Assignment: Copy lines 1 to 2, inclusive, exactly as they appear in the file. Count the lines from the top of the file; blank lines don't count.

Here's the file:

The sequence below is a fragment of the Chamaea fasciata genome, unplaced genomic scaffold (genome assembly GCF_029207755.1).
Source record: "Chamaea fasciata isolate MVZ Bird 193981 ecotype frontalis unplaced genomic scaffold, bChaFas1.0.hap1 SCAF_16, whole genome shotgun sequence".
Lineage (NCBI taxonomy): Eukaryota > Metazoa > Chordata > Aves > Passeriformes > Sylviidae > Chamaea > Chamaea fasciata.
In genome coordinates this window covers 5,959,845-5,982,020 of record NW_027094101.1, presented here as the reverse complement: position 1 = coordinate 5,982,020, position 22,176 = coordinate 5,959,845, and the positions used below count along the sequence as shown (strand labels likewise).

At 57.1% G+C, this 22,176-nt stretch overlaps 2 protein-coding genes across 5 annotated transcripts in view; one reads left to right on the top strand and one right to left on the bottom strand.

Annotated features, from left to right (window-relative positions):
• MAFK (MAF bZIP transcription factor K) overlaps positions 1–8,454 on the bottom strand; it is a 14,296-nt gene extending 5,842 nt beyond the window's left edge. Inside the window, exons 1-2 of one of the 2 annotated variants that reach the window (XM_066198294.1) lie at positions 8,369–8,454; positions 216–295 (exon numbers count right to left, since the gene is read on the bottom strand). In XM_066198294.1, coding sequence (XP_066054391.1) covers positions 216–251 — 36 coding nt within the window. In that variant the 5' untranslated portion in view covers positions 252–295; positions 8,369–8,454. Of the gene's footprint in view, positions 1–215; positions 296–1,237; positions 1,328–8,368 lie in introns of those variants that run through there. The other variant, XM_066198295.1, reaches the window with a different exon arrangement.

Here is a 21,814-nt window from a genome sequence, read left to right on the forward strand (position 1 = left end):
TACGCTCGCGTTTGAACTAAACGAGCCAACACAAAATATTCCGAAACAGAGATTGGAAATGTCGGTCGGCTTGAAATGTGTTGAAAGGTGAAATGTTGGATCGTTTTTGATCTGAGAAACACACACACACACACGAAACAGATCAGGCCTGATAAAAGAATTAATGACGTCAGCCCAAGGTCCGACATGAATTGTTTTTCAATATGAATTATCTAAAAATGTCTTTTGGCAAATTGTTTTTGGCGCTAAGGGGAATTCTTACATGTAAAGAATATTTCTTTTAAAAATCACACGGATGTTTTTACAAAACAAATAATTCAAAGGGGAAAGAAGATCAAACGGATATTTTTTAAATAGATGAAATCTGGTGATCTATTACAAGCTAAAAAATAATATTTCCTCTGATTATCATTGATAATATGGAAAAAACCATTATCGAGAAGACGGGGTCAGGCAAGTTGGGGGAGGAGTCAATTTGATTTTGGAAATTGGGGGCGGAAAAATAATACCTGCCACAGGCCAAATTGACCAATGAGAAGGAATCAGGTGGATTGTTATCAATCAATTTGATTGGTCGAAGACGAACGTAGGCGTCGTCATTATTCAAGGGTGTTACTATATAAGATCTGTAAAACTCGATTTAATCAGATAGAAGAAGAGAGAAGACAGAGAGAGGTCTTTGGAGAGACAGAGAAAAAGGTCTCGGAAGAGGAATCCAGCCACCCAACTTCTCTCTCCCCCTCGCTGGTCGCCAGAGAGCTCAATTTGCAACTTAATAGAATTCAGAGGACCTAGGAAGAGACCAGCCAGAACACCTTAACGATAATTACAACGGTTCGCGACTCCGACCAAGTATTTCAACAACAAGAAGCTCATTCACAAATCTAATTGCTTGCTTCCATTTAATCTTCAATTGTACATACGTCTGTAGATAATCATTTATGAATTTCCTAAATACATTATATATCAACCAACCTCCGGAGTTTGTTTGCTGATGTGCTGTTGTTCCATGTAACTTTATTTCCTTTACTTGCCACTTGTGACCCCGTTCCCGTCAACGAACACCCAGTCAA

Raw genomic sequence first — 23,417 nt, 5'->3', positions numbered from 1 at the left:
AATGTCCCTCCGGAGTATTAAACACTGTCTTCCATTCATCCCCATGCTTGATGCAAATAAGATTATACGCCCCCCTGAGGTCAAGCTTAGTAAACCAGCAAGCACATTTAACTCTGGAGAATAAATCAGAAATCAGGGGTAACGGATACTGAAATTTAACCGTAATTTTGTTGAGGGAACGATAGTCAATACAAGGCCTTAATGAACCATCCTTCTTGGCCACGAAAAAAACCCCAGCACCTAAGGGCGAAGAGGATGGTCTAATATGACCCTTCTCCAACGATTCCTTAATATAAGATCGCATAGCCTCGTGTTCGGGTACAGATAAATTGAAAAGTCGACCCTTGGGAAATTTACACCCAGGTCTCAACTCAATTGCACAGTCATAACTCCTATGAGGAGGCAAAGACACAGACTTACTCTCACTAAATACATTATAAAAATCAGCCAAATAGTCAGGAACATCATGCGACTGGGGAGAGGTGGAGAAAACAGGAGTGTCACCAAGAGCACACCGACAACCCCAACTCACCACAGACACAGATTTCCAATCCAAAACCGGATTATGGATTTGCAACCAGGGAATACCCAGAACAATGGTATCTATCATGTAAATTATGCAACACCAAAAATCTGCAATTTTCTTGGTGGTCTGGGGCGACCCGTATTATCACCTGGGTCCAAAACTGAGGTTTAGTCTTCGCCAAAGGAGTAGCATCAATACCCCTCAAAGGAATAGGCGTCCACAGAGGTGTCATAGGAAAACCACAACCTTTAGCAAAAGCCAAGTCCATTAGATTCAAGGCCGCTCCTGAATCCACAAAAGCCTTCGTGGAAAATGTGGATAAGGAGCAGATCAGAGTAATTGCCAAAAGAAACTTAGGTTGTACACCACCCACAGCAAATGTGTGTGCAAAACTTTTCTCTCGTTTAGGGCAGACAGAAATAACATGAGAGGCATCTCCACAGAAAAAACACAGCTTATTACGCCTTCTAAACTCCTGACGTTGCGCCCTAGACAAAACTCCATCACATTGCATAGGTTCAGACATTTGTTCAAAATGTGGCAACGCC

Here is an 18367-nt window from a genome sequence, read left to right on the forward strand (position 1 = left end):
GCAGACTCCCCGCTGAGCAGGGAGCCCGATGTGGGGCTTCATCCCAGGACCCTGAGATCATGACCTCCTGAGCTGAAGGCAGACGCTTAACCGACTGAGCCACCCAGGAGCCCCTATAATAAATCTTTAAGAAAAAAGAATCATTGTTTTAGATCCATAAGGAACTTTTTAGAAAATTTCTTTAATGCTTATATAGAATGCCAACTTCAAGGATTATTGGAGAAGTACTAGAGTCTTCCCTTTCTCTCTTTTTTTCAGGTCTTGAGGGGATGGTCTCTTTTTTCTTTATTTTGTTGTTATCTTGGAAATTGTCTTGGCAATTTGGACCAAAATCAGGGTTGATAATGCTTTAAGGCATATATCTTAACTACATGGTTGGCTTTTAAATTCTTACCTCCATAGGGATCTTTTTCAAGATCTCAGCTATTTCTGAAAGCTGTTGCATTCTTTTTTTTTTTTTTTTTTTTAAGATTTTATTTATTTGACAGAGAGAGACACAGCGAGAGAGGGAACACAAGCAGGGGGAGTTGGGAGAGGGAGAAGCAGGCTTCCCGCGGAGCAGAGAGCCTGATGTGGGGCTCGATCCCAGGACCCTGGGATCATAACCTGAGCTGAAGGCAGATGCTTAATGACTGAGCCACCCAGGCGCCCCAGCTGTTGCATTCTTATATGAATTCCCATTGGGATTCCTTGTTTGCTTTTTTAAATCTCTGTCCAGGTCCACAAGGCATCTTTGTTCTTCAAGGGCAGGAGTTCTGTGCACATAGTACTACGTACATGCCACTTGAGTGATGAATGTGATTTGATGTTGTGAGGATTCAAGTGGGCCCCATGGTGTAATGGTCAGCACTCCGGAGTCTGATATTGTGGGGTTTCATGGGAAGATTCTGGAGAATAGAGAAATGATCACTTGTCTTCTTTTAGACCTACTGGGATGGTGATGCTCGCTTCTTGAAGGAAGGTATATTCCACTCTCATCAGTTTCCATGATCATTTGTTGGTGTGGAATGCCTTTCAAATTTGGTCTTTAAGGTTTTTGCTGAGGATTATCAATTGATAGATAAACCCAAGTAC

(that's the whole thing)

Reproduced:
The sequence below is a fragment of the Chamaea fasciata genome, unplaced genomic scaffold (genome assembly GCF_029207755.1).
Source record: "Chamaea fasciata isolate MVZ Bird 193981 ecotype frontalis unplaced genomic scaffold, bChaFas1.0.hap1 SCAF_16, whole genome shotgun sequence".